8 Shocking Moments Of The Egyptian Revolution
The Arab Spring caught the entire world off guard. Suddenly, populations that had lived under dictatorships for decades were fighting for change. Protests rocked the streets, spun quickly into revolutions and led to the biggest shift in global politics since the fall of the Berlin Wall. And it’s still not over. Right now, all eyes are on Egypt, the crucible of the Arab Spring, and a hot-headed, angry country on the verge of democracy, collapse, or something else entirely. As the world waits to see which route it takes, here are the eight most shocking moments of their ongoing revolution—a glimpse of what these millions of protesters are fighting against.
8The Military Coup
Less than three days ago, the Egyptian army issued an ultimatum: either then-president Mohamed Morsi change course, or they would take control. On Wednesday night, that’s exactly what happened. As crowds filled Tahrir Square in Cairo and violent clashes erupted across the city, General Abdel Fattah al-Sisi delivered a speech informing the world that Egypt’s first democratically elected leader had been deposed. In the aftermath, Morsi was taken into custody, 300 arrest warrants were issued for members of his Muslim Brotherhood party, and a transitional military government was installed.
Here’s where it gets tricky: no one is really sure what’s going to happen next. History shows that military coups often lead to regimes worse than anything that came before (see Chile, Pakistan, or Greece). But Egypt might be different. Currently, the army enjoys the approval of most of the nation. It’s one of the few Egyptian institutions with members from all walks of life, and it turned on Mubarak during the dying days of his dictatorship. Is this the beginning of a truly democratic Egypt, or a new fascist government? Right now, no one knows.
Egypt’s ex-dictator was one bad dude. Responsible for a level of torture, oppression, and state-sanctioned violence that would put any despot in the old Soviet bloc to shame, it was generally expected that he would be forced to stand trial once deposed. And he did, in what quickly became one of the most farcical trials in human history.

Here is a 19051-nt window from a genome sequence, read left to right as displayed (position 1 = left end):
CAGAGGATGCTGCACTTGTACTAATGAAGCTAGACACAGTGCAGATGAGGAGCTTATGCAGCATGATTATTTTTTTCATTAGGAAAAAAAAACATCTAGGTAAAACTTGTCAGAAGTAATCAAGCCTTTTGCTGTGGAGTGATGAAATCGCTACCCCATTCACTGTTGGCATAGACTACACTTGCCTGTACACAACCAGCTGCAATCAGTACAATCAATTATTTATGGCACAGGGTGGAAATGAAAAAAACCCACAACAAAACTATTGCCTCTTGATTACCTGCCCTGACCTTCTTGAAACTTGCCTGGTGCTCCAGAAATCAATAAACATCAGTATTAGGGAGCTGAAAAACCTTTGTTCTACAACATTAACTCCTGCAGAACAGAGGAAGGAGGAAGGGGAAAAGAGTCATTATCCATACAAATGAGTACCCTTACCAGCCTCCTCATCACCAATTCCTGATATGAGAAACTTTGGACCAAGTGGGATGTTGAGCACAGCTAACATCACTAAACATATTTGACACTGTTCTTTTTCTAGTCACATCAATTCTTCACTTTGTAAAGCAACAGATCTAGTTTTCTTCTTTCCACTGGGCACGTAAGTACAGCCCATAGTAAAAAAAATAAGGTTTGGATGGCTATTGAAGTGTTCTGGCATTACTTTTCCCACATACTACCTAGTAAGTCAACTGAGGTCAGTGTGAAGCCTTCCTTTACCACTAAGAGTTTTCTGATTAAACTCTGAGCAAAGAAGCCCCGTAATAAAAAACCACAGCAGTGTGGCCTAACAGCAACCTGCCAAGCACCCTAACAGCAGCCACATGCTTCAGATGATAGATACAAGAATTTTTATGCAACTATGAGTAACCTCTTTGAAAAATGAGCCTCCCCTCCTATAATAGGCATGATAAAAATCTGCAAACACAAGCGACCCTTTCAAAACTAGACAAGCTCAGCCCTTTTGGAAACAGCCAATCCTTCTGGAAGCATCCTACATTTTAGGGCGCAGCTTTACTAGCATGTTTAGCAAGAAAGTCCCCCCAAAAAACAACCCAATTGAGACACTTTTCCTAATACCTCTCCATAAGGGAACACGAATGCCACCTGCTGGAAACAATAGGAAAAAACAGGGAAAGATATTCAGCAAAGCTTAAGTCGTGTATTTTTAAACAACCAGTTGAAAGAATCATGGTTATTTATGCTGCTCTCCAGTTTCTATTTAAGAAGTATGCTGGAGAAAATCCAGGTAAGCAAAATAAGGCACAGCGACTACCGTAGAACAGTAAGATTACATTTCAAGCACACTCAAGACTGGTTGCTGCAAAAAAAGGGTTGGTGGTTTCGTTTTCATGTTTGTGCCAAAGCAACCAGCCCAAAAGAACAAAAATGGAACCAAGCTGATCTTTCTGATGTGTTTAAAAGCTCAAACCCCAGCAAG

Despite the mountains of evidence suggesting Mubarak was responsible for thousands of deaths during his US-backed rule, the court eventually convicted him on a single charge: failing to stop the killing of protesters during the revolution. Read that again: not “ordering the killing of protestors,” not “being a bloodthirsty psychopath complicit in the torture of thousands.” No, just one half-assed charge that was left wide open to appeal. Understandably, the Egyptian people were furious—especially when members of his brutal security forces were acquitted and allowed to walk free. Eventually, the sentence was overturned and new charges brought, but with the country currently in free fall and Mubarak’s health failing, it seems unlikely that justice will ever really be done.
6Persecution Of Christians
After millennia of peace between Egyptian Muslims and Christians, sectarian violence boiled over last year, resulting in a string of attacks, including a bloody siege at a Christian funeral. Shockingly, police officers stood by and did nothing as a mob of Muslim Brotherhood supporters surrounded the cathedral and proceeded to firebomb it, a scene so disturbing it belongs in fantasy rather than real life. Sadly, since the fall of Mubarak, atrocities against Coptic Christians have become almost commonplace. Take the Maspero Massacre. In 2011, a group of Copts went to protest the destruction of their church. For unknown reasons, the army responded to this peaceful protest by sending in armored vehicles, which crushed 27 protesters under their wheels. In short, it was an atrocity—committed by the same army the protesters are now cheering.
When a state fails, the rule of law tends to collapse, and that’s what we’re seeing in Egypt right now. Across the country, a wave of lynchings has swept through provinces as sectarian violence and hate speech reaches record highs. In the Nile Delta, a 16-year-old was dragged 500 yards to his death in response to an alleged shooting incident. In the Gharbiya province, two men were hanged from lampposts by a vigilante mob. In Cairo, supporters of the Muslim Brotherhood’s Sunni majority broke into the home of a Shiite cleric and slaughtered him and his guests, mutilating their bodies. Christians, atheists, Muslims—no one seems safe from the tide of violence dividing the nation. Unfortunately, the corrupt police have backed out of many areas, leaving “justice” in the hands of vigilante mobs. And when that happens, you can be sure no real justice will be done.